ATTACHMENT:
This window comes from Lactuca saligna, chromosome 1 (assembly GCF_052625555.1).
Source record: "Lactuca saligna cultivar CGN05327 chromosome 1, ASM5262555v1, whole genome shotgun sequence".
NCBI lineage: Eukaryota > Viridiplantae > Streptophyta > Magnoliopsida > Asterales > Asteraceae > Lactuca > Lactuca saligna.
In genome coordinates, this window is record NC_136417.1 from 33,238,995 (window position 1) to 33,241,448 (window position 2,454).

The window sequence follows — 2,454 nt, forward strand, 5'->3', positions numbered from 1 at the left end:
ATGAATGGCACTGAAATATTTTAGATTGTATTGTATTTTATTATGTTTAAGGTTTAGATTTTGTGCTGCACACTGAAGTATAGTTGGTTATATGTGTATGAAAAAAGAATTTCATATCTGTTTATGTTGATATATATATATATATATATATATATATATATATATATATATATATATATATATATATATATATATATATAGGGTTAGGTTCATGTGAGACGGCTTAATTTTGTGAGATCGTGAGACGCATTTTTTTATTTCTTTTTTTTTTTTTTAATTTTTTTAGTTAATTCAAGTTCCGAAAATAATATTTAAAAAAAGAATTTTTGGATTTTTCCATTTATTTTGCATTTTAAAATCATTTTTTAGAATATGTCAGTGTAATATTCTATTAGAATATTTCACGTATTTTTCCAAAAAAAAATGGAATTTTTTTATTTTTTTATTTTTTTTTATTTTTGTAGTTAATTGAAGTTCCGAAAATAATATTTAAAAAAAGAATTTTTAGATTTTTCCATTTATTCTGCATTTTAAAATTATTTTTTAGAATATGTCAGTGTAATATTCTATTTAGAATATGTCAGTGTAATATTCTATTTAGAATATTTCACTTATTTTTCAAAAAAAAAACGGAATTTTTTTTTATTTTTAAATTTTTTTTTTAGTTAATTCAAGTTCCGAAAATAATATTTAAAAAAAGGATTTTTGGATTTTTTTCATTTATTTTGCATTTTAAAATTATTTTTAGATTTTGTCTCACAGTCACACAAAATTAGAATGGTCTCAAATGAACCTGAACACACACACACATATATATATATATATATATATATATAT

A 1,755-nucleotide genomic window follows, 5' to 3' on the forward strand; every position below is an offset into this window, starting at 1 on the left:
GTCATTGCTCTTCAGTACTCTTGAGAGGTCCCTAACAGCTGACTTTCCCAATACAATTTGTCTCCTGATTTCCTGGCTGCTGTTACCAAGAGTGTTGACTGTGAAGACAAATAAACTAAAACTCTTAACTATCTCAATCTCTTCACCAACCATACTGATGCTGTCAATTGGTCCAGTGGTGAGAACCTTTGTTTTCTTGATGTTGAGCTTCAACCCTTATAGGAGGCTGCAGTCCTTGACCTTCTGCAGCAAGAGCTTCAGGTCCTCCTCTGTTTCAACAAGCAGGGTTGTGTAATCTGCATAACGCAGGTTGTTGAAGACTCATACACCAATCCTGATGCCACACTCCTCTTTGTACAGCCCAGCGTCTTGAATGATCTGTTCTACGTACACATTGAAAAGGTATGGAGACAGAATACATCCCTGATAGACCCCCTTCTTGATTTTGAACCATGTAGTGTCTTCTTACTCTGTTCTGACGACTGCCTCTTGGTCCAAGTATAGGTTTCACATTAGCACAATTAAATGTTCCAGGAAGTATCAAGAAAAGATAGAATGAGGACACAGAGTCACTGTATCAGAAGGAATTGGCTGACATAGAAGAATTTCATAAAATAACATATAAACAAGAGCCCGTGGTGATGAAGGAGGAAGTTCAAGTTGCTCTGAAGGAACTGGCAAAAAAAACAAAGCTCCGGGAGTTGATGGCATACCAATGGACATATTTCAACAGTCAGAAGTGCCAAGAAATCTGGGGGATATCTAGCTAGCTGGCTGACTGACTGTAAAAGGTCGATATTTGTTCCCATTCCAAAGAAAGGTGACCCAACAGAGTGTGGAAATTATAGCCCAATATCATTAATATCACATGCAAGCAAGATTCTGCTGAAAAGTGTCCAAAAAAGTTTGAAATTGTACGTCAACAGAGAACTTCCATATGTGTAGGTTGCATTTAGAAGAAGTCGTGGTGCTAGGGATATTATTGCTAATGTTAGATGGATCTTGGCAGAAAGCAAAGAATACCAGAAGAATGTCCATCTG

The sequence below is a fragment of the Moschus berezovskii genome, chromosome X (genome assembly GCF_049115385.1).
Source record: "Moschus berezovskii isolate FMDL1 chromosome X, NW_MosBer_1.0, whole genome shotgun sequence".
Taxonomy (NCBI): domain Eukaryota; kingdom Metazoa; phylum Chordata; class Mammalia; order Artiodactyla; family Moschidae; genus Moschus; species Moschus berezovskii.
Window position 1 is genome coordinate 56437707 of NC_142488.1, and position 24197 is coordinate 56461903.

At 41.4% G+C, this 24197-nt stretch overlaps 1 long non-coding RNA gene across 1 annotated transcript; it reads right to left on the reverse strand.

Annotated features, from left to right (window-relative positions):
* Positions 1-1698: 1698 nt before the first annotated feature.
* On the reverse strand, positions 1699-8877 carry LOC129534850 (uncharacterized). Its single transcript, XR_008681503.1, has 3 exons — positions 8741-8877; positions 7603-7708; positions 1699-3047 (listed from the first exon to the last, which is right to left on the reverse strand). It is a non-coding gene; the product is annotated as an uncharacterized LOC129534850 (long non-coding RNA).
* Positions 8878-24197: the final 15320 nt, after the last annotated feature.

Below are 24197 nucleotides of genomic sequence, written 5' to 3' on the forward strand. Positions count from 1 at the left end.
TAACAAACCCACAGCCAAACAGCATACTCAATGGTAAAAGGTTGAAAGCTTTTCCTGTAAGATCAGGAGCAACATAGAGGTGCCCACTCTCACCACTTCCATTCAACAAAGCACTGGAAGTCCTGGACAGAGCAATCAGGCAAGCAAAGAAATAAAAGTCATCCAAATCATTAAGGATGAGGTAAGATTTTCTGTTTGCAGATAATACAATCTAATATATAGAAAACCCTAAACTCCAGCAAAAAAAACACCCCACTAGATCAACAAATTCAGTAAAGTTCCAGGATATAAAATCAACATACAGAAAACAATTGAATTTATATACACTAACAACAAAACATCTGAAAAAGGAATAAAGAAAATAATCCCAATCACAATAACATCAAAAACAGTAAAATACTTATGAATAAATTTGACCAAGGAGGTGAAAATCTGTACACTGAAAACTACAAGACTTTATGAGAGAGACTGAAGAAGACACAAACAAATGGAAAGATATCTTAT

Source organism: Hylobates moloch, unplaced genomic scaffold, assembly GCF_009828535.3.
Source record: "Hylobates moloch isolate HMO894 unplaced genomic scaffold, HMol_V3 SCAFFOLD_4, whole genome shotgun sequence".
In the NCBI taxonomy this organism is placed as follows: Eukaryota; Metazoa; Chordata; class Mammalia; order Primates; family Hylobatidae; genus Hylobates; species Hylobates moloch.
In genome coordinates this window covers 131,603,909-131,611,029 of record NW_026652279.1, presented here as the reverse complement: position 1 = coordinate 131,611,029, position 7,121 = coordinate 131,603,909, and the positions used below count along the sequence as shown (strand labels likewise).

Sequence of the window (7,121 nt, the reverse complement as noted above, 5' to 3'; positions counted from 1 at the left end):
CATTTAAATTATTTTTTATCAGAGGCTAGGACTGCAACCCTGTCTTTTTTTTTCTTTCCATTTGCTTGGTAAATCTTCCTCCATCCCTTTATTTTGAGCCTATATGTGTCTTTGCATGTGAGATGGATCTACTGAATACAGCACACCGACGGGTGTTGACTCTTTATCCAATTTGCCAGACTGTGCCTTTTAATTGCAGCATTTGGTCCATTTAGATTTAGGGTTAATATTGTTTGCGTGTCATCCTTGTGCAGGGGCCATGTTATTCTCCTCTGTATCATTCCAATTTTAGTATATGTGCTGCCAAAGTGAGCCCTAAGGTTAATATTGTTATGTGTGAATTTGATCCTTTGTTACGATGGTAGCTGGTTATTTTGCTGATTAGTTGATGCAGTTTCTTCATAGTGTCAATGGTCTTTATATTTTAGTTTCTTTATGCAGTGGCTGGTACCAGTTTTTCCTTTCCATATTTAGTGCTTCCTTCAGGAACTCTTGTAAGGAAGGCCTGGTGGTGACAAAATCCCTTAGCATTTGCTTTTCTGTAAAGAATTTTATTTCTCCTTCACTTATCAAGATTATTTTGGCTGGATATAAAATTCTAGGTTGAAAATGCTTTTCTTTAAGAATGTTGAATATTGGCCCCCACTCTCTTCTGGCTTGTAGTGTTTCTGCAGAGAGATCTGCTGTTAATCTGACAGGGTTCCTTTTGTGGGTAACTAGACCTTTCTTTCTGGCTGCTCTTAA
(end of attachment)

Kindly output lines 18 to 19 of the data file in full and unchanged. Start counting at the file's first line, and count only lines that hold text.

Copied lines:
Below are 24197 nucleotides of genomic sequence, written 5' to 3' on the forward strand. Positions count from 1 at the left end.
TAACAAACCCACAGCCAAACAGCATACTCAATGGTAAAAGGTTGAAAGCTTTTCCTGTAAGATCAGGAGCAACATAGAGGTGCCCACTCTCACCACTTCCATTCAACAAAGCACTGGAAGTCCTGGACAGAGCAATCAGGCAAGCAAAGAAATAAAAGTCATCCAAATCATTAAGGATGAGGTAAGATTTTCTGTTTGCAGATAATACAATCTAATATATAGAAAACCCTAAACTCCAGCAAAAAAAACACCCCACTAGATCAACAAATTCAGTAAAGTTCCAGGATATAAAATCAACATACAGAAAACAATTGAATTTATATACACTAACAACAAAACATCTGAAAAAGGAATAAAGAAAATAATCCCAATCACAATAACATCAAAAACAGTAAAATACTTATGAATAAATTTGACCAAGGAGGTGAAAATCTGTACACTGAAAACTACAAGACTTTATGAGAGAGACTGAAGAAGACACAAACAAATGGAAAGATATCTTAT